“A super-infinite plan” by Maximus the Confessor (A.D. 580–662)

“For it was fitting for the Creator of the universe, who by the economy of His incarnation became what by nature He was not, to preserve without change both what He himself was by nature and what He became in His incarnation.

For naturally we must not consider any change at all in God, nor conceive any movement in Him. Being changed properly pertains to movable creatures.

This is the great and hidden mystery, at once the blessed end for which all things are ordained. It is the divine purpose conceived before the beginning of created beings.

In defining it we would say that this mystery is the preconceived goal for which everything exists, but which itself exists on account of nothing.

With a clear view to this end, God created the essences of created beings, and such is, properly speaking, the terminus of His providence and of the things under His providential care.

Inasmuch as it leads to God, it is the recapitulation of the things He has created. It is the mystery which circumscribes all the ages, and which reveals the grand plan of God (Eph. 1:10–11), a super-infinite plan infinitely preexisting the ages.

The Logos, by essence God, became a messenger of this plan (Isa. 9:6) when He became a man and, if I may rightly say so, established Himself as the innermost depth of the Father’s goodness while also displaying in Himself the very goal for which His creatures manifestly received the beginning of their existence.”

–Maximus the Confessor, Ad Thalassium 60, in On the Cosmic Mystery of Jesus Christ: Selected Writings from St Maximus the Confessor, ed. John Behr, trans. Paul M. Blowers and Robert Louis Wilken, vol. 25, Popular Patristics Series (Crestwood, NY: St Vladimir’s Seminary Press, 2003), 124–125.

“Strengthen Your servants to boldly declare Your name” by Columba (A.D. 521-597)

“O Lord,

Holy and true,
Who opens and none can shut,
As You have set before Your church an open door,
Strengthen Your servants to boldly enter in
And to declare Your name,
That they who oppose may yet come to worship
And may know that You love Your church.

Grant to Your people patience to keep Your Word,
And keep them from the hour of trial which is coming
Upon the whole world to try them who dwell on the earth,
And encourage all Christians in every land
To hold fast that which You have given,
That the crown of glory be not taken away,
But that having overcome, they may stand before You
As pillars in the temple of God
And bear the name of the heavenly city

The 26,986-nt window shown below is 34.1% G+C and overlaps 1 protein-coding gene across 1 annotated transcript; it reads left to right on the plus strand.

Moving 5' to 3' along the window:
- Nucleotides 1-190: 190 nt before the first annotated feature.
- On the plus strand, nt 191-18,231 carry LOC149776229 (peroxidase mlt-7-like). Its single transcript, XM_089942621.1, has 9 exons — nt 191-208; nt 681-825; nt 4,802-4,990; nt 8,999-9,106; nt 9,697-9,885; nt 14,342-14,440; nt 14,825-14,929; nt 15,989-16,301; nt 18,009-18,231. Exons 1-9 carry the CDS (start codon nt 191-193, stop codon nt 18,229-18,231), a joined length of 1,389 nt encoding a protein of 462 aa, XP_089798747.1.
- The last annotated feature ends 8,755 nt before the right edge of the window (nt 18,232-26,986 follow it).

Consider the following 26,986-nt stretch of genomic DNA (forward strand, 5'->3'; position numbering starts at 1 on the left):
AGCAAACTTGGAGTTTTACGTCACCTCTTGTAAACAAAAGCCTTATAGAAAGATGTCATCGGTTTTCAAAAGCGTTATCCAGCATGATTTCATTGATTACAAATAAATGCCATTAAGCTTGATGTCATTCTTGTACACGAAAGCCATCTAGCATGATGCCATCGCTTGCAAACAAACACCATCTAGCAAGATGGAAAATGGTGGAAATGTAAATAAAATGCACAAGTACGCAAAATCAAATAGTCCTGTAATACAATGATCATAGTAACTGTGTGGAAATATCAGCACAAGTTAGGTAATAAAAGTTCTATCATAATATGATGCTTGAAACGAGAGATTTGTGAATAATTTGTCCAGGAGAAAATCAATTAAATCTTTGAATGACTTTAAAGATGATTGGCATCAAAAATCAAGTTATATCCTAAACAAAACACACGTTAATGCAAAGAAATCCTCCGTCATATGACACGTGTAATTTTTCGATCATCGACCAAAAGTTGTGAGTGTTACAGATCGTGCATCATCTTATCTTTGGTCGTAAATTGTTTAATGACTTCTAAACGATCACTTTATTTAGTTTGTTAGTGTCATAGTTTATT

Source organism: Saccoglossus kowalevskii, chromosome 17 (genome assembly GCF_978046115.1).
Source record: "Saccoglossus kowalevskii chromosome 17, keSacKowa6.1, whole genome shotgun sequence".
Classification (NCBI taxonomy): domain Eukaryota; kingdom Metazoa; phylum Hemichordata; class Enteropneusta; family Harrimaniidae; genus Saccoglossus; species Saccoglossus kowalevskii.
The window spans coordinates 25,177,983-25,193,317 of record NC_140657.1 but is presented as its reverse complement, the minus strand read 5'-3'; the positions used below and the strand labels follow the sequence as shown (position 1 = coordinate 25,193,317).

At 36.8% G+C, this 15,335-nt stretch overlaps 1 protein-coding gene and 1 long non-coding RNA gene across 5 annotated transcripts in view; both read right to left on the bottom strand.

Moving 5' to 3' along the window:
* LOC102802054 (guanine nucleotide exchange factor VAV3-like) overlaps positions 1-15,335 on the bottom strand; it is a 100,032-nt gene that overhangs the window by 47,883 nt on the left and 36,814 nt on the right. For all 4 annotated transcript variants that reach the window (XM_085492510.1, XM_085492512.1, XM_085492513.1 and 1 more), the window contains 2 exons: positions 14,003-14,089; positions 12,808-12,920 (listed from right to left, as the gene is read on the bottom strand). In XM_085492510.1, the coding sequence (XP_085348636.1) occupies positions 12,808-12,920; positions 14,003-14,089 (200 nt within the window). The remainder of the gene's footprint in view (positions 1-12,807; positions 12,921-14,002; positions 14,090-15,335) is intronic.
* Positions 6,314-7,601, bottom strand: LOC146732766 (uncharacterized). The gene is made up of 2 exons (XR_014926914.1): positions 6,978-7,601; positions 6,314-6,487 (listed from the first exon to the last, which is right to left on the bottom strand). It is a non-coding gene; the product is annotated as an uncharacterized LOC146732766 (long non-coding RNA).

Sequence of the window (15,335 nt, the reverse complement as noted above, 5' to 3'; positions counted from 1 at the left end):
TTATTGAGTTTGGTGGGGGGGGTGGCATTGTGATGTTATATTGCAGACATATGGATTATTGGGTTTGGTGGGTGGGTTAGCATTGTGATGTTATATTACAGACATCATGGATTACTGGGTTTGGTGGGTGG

And Your own new name, O Christ our God.

Father, we commend to You all who are joined to us
By natural bonds of love;
The little children dear to our hearts,
And all who for our sakes daily deny themselves.
May all our kindred,
Having Your Holy Spirit as their helper,
Be at peace and have unfeigned love among themselves.
And grant them, O Lord, not only what is sufficient to supply
The needs of this present life but also the good
And eternal gifts that are laid up for them who do Your commandments
Through the same Jesus Christ, our Lord.

Amen.”

–Columba, as quoted in Sinclair Ferguson, Love Came Down at Christmas: Daily Readings For Advent(Epsom, U.K.: Good Book Company, 2018), 155-156.

“The hardest promise the Father ever made” by Sinclair Ferguson

“The cross and the empty tomb tell us something. They prove that all of God’s promises can be trusted.

For the promise that His Son would suffer in our place (Isaiah 53:4-6) was surely the hardest promise the Father ever made. And He kept it. In fact, says Paul, ‘all the promises of God find their Yes in Him (2 Corinthians 1:20)’.

What does God promise to you this Christmas and beyond?

He promises to forgive all your sins when you turn from them.

He promises always to hear you when you call to Him.

He promises only to work for your good.

He promises to walk alongside you through all the hard times, and bring you safely into His presence in heaven.

If you love Him, you will trust Him.

How? By remembering that God has already kept His hardest-to-keep promise in Christ— from His makeshift cradle to His empty grave.”

–Sinclair Ferguson, Love Came Down at Christmas: Daily Readings For Advent (Epsom, U.K.: Good Book Company, 2018), 101.

“The excellency of Christ in the beauties of nature” by Jonathan Edwards

“Now we have shown, that the Son of God created the world for this very end, to communicate Himself in an image of His own excellency. The beauties of nature are really emanations, or shadows, of the excellencies of the Son of God.

So that when we are delighted with flowery meadows and gentle breezes of wind, we may consider that we only see the emanations of the sweet benevolence of Jesus Christ. When we behold the fragrant rose and lily, we see His love and purity.

So the green trees and fields, and singing of birds, are the emanations of His infinite joy and benignity. The easiness and naturalness of trees and vines are shadows of His infinite beauty and loveliness. The crystal rivers and murmuring streams have the footsteps of His sweet grace and bounty.

When we behold the light and brightness of the sun, the golden edges of an evening cloud, or the beauteous bow, we behold the adumbrations of His glory and goodness and in the blue skies, we see His mildness and gentleness.

There are also many things wherein we may behold His awful majesty: in the sun in its strength, in comets, in thunder, in the towering thunderclouds, in ragged rocks and the brows of mountains.

That beauteous light with which the world is filled in a clear day is a lively shadow of His spotless holiness and happiness and delight in communicating Himself.”

–Jonathan Edwards, “Entry 108: Excellency of Christ” in The “Miscellanies”: Entry Nos. a-z, aa-zz, 1-500, in The Works of Jonathan Edwards, Vol. 13, Ed. Harry S. Stout (New Haven: Yale University Press, 1994), 279. This entry may be read here in its entirety.